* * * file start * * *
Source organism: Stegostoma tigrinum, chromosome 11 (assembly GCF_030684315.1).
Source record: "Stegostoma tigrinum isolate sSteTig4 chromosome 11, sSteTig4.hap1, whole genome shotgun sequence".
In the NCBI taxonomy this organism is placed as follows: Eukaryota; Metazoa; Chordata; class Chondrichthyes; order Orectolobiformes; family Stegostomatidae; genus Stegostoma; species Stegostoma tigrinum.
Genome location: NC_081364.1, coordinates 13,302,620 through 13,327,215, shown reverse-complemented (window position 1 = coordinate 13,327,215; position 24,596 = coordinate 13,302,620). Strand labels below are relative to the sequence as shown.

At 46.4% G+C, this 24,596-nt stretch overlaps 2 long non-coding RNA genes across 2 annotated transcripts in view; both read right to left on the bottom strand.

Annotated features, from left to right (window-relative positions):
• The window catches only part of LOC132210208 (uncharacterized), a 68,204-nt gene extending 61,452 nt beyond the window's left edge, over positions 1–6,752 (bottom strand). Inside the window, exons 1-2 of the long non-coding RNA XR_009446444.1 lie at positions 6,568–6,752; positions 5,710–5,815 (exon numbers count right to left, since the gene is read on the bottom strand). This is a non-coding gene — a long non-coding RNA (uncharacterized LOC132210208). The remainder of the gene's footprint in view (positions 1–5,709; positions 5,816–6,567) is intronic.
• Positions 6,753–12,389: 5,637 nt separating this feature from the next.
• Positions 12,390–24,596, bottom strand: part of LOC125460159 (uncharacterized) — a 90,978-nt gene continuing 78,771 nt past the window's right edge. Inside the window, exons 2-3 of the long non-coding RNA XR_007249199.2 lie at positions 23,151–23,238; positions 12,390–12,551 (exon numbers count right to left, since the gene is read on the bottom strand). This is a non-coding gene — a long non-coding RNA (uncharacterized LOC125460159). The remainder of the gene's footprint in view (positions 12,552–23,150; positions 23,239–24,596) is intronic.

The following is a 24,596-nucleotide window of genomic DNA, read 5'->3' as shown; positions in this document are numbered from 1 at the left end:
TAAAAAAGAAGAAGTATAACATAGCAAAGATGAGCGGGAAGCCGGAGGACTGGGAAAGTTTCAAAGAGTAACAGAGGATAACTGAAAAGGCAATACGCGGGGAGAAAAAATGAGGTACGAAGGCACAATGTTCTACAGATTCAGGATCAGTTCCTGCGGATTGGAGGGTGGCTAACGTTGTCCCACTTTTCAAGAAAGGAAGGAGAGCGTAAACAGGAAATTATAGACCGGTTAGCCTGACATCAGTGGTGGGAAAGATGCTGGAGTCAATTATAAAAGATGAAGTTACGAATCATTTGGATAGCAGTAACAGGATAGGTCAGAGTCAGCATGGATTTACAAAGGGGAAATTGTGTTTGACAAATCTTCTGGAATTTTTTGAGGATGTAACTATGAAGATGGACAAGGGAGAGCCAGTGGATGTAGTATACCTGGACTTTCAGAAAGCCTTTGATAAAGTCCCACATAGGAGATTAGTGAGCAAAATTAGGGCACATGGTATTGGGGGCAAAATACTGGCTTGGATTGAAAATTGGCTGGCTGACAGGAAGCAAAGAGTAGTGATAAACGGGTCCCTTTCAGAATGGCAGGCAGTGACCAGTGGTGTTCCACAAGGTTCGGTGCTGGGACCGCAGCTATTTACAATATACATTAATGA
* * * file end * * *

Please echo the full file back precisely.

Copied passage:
Source organism: Stegostoma tigrinum, chromosome 11 (assembly GCF_030684315.1).
Source record: "Stegostoma tigrinum isolate sSteTig4 chromosome 11, sSteTig4.hap1, whole genome shotgun sequence".
In the NCBI taxonomy this organism is placed as follows: Eukaryota; Metazoa; Chordata; class Chondrichthyes; order Orectolobiformes; family Stegostomatidae; genus Stegostoma; species Stegostoma tigrinum.
Genome location: NC_081364.1, coordinates 13,302,620 through 13,327,215, shown reverse-complemented (window position 1 = coordinate 13,327,215; position 24,596 = coordinate 13,302,620). Strand labels below are relative to the sequence as shown.

At 46.4% G+C, this 24,596-nt stretch overlaps 2 long non-coding RNA genes across 2 annotated transcripts in view; both read right to left on the bottom strand.

Annotated features, from left to right (window-relative positions):
• The window catches only part of LOC132210208 (uncharacterized), a 68,204-nt gene extending 61,452 nt beyond the window's left edge, over positions 1–6,752 (bottom strand). Inside the window, exons 1-2 of the long non-coding RNA XR_009446444.1 lie at positions 6,568–6,752; positions 5,710–5,815 (exon numbers count right to left, since the gene is read on the bottom strand). This is a non-coding gene — a long non-coding RNA (uncharacterized LOC132210208). The remainder of the gene's footprint in view (positions 1–5,709; positions 5,816–6,567) is intronic.
• Positions 6,753–12,389: 5,637 nt separating this feature from the next.
• Positions 12,390–24,596, bottom strand: part of LOC125460159 (uncharacterized) — a 90,978-nt gene continuing 78,771 nt past the window's right edge. Inside the window, exons 2-3 of the long non-coding RNA XR_007249199.2 lie at positions 23,151–23,238; positions 12,390–12,551 (exon numbers count right to left, since the gene is read on the bottom strand). This is a non-coding gene — a long non-coding RNA (uncharacterized LOC125460159). The remainder of the gene's footprint in view (positions 12,552–23,150; positions 23,239–24,596) is intronic.

The following is a 24,596-nucleotide window of genomic DNA, read 5'->3' as shown; positions in this document are numbered from 1 at the left end:
TAAAAAAGAAGAAGTATAACATAGCAAAGATGAGCGGGAAGCCGGAGGACTGGGAAAGTTTCAAAGAGTAACAGAGGATAACTGAAAAGGCAATACGCGGGGAGAAAAAATGAGGTACGAAGGCACAATGTTCTACAGATTCAGGATCAGTTCCTGCGGATTGGAGGGTGGCTAACGTTGTCCCACTTTTCAAGAAAGGAAGGAGAGCGTAAACAGGAAATTATAGACCGGTTAGCCTGACATCAGTGGTGGGAAAGATGCTGGAGTCAATTATAAAAGATGAAGTTACGAATCATTTGGATAGCAGTAACAGGATAGGTCAGAGTCAGCATGGATTTACAAAGGGGAAATTGTGTTTGACAAATCTTCTGGAATTTTTTGAGGATGTAACTATGAAGATGGACAAGGGAGAGCCAGTGGATGTAGTATACCTGGACTTTCAGAAAGCCTTTGATAAAGTCCCACATAGGAGATTAGTGAGCAAAATTAGGGCACATGGTATTGGGGGCAAAATACTGGCTTGGATTGAAAATTGGCTGGCTGACAGGAAGCAAAGAGTAGTGATAAACGGGTCCCTTTCAGAATGGCAGGCAGTGACCAGTGGTGTTCCACAAGGTTCGGTGCTGGGACCGCAGCTATTTACAATATACATTAATGA